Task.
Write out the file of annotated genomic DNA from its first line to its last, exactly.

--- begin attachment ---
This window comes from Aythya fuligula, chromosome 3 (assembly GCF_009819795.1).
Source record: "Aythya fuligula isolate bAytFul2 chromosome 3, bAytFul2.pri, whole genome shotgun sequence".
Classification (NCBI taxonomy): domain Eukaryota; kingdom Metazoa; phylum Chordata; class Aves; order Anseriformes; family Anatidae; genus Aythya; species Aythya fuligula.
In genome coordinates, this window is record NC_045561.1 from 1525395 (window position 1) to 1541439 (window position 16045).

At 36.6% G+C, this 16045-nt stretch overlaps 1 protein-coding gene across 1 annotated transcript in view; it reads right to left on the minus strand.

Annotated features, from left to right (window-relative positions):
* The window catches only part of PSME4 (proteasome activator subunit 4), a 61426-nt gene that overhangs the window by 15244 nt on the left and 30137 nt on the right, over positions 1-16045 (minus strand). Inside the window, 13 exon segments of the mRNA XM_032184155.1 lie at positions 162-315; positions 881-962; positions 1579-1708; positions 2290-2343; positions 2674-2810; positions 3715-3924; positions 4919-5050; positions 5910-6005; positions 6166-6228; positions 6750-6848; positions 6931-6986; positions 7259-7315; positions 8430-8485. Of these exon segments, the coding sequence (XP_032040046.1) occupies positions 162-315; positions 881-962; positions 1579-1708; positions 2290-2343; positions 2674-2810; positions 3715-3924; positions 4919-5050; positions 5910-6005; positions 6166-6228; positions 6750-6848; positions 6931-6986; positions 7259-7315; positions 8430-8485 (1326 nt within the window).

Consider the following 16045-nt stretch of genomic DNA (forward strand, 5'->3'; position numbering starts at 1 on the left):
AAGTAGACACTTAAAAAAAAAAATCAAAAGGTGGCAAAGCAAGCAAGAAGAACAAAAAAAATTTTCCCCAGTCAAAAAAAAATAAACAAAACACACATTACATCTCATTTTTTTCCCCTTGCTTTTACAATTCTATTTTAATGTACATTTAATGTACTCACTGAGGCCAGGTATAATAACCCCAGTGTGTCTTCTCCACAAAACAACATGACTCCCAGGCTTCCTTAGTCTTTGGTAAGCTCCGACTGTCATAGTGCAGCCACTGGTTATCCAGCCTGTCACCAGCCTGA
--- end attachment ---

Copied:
This window comes from Aythya fuligula, chromosome 3 (assembly GCF_009819795.1).
Source record: "Aythya fuligula isolate bAytFul2 chromosome 3, bAytFul2.pri, whole genome shotgun sequence".
Classification (NCBI taxonomy): domain Eukaryota; kingdom Metazoa; phylum Chordata; class Aves; order Anseriformes; family Anatidae; genus Aythya; species Aythya fuligula.
In genome coordinates, this window is record NC_045561.1 from 1525395 (window position 1) to 1541439 (window position 16045).

At 36.6% G+C, this 16045-nt stretch overlaps 1 protein-coding gene across 1 annotated transcript in view; it reads right to left on the minus strand.

Annotated features, from left to right (window-relative positions):
* The window catches only part of PSME4 (proteasome activator subunit 4), a 61426-nt gene that overhangs the window by 15244 nt on the left and 30137 nt on the right, over positions 1-16045 (minus strand). Inside the window, 13 exon segments of the mRNA XM_032184155.1 lie at positions 162-315; positions 881-962; positions 1579-1708; positions 2290-2343; positions 2674-2810; positions 3715-3924; positions 4919-5050; positions 5910-6005; positions 6166-6228; positions 6750-6848; positions 6931-6986; positions 7259-7315; positions 8430-8485. Of these exon segments, the coding sequence (XP_032040046.1) occupies positions 162-315; positions 881-962; positions 1579-1708; positions 2290-2343; positions 2674-2810; positions 3715-3924; positions 4919-5050; positions 5910-6005; positions 6166-6228; positions 6750-6848; positions 6931-6986; positions 7259-7315; positions 8430-8485 (1326 nt within the window).

Consider the following 16045-nt stretch of genomic DNA (forward strand, 5'->3'; position numbering starts at 1 on the left):
AAGTAGACACTTAAAAAAAAAAATCAAAAGGTGGCAAAGCAAGCAAGAAGAACAAAAAAAATTTTCCCCAGTCAAAAAAAAATAAACAAAACACACATTACATCTCATTTTTTTCCCCTTGCTTTTACAATTCTATTTTAATGTACATTTAATGTACTCACTGAGGCCAGGTATAATAACCCCAGTGTGTCTTCTCCACAAAACAACATGACTCCCAGGCTTCCTTAGTCTTTGGTAAGCTCCGACTGTCATAGTGCAGCCACTGGTTATCCAGCCTGTCACCAGCCTGA